Friday, January 19, 2018

Instructional videos on nib straightening and repair

As online instructions on fountain pen repair continue to proliferate, one particular area remains largely left out: the reshaping of bent or maladjusted nibs. This has not gone unnoticed, and I've been particularly aware of the situation given my efforts to make affordable nib blocks available to the pen community.

Contrary to what some indignant posters claim, the lack of nib repair primers is not due to any unwillingness to share information. In fact, those who have nib repair expertise have often added helpful comments to online discussions about nib work (noting that all too often their input is then blithely ignored, as with the use of shims). The real problem is that the number of people who are truly expert nibworkers is much smaller than the number of those who are able to advise on more general pen repair questions, and they are almost all professionals or semiprofessionals with the inevitable constant backlog of work to be done. To expect them to take time off to compose free tutorials is unrealistic, and to blame them for not doing so is clearly out of line.

Nor can the skills being sought be easily taught. They are difficult enough to demonstrate and explain in person, much more so through the written word, and challenging even through video. Straightening nibs is all about dealing with complex curves in three dimensions, precisely controlling the stretching and compressing of the tempered gold. It's far from a matter of just making simple bends, or pressing sheet metal into forms. Taking out a bend is vastly more involved than putting one in, as anyone who has worked in metal with confirm.

In addition to all this, the work is done in small scale and under magnification, with the fingers and tools right on top of the workpiece. Taking photos or videos that adequately show the process is going to be tough indeed, and virtually impossible for the solo nibworker without bringing in an assistant  to do the camera work. Yes, it will happen eventually. But while you are waiting, know that it's not without good reason.

Monday, January 1, 2018

Setting things straight about Parker Quink

It seems the battle against misinformation is never-ending. Once one old collectors' myth is put to rest, new ones arise to take its place. I've recently noticed a sudden upsurge of confused factoids about Parker inks in the fountain pen groups on Facebook. Inks are rather outside my main areas of research interest, but I know enough to be able to see a problem in the making -- so let's set things straight before they get totally out of hand.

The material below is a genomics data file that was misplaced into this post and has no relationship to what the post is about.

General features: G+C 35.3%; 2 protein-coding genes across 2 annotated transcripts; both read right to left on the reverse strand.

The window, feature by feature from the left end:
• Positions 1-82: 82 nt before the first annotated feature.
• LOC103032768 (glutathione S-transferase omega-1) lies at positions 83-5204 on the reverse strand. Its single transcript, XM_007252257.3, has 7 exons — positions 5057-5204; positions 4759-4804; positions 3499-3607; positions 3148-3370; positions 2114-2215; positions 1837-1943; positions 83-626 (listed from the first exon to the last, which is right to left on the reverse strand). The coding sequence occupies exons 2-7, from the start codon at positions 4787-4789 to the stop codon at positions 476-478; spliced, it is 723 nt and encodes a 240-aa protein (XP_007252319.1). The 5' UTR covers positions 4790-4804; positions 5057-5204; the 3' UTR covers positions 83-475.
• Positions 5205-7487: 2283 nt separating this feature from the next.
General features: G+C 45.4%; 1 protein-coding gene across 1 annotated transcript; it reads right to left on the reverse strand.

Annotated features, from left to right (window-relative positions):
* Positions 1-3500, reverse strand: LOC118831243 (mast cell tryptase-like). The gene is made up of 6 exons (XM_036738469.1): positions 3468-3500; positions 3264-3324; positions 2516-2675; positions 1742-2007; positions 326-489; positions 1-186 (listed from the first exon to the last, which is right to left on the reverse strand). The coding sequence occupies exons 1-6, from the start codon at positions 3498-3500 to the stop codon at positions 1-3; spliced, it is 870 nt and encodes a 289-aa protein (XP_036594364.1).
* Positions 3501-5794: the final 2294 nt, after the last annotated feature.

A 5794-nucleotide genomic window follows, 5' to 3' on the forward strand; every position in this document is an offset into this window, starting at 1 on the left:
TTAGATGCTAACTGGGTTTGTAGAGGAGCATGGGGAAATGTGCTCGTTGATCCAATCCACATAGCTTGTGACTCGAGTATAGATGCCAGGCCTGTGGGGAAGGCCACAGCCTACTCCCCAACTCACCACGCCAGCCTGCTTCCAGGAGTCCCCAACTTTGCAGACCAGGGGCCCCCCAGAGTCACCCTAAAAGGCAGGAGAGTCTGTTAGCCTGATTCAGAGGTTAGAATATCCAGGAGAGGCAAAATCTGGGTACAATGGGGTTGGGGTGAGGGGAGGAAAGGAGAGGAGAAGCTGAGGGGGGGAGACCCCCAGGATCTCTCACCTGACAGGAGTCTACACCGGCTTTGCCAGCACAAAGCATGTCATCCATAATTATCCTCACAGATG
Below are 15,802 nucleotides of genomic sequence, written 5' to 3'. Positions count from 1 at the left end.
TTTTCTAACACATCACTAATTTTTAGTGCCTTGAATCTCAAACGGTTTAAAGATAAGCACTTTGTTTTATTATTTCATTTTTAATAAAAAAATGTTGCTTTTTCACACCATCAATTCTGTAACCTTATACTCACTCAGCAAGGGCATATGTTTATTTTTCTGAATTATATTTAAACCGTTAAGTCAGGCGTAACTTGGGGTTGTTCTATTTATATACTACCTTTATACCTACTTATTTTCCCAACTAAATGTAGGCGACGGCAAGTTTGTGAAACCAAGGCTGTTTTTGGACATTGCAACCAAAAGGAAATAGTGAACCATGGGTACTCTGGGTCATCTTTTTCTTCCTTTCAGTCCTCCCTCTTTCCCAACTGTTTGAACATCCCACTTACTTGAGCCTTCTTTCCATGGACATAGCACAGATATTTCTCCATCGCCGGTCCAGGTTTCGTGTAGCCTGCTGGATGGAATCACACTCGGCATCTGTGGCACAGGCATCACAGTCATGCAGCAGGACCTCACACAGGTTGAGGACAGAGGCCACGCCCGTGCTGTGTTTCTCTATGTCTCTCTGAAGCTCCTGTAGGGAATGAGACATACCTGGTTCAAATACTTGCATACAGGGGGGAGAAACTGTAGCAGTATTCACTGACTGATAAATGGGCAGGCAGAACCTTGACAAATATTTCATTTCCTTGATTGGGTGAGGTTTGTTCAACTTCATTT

First, when we're looking at Parker ink production from the 1930s through the 1950s, we're talking about three product lines: Quink, "51" ink, and Superchrome. Quink is the oldest of the three, and the only one still in production (with minor reformulations). Quink was introduced in 1931; despite what the confused Wikipedia article states (at least, until I can get a chance to correct it [now corrected; let's hope no one changes it back -- D.]), Quink was a mild ink that would not harm pens such as Parker's top-line Vacumatics which held their ink directly within celluloid barrels, as well as models such as the Challenger whose sections featured transparent celluloid ink windows. 

The strongly alkaline pH balance and isopropyl alcohol content that distinguished "51" ink were NEVER features of Quink. The Parker 51 and "51" ink were developed in tandem, the pen designed specifically so it would be able to hold up to its special caustic ink. The ink was explicitly promoted and sold as suitable only for the Parker 51. Parker openly stated that it would clog and damage pens not specifically made to use it. "51" ink was introduced in 1941, and was replaced in 1947 by Superchrome -- a somewhat milder but still corrosive reformulation, similarly marketed for use exclusively in pens made to use it: the Parker 51 and its budget offspring, the Parker 21. 

It does appear that there was an initial release of "51" ink as "Double Quink" (discussion here), but I very much suspect that this took place only as unadvertised market trials done as part of the well-documented market trials of preproduction Parker 51 pens from 1939 on. It is telling that I have yet to see a photo of an actual surviving Double Quink bottle, and that David Shepherd was unable to come up with one for his Parker 51 monograph despite years of diligent focused collecting and free access to Parker's own archives.

ADDENDUM: While rewriting the Wikipedia article on Quink, I took a closer look at the apocryphal story that Quink had been invented by and named for a Filipino chemist, Francisco Quisumbing. While clearly false -- the details of the development and naming of Quink have been thoroughly documented -- it was puzzling how such a story could have arisen in the first place. As it turned out, a Francisco A. Quisumbing had in fact founded a successful ink company in the Philippines in 1923, a few years after completing his Ph.D. at Columbia University. The basic biographical details appear in the 1937 volume of Who's Who in the Philippines, pp. 128-29. Quisumbing contributed the preface to a 1960 book, Forensic Chemistry of Ink in Documentary Investigation, by Paul R. Verzosa, in which it is mentioned that the Quisumbing Ink Products company supplied all agencies of the Philippine government under an exclusive contract (p. 22).
I was also able to find mention (and dismissal) of the Quisumbing/Quink myth in a book published in 1999, so the story has been around for a good long time (Virgilio L. Malang, Inventions & Innovations: A Glimpse of the Filipino Legacy, p. xiv).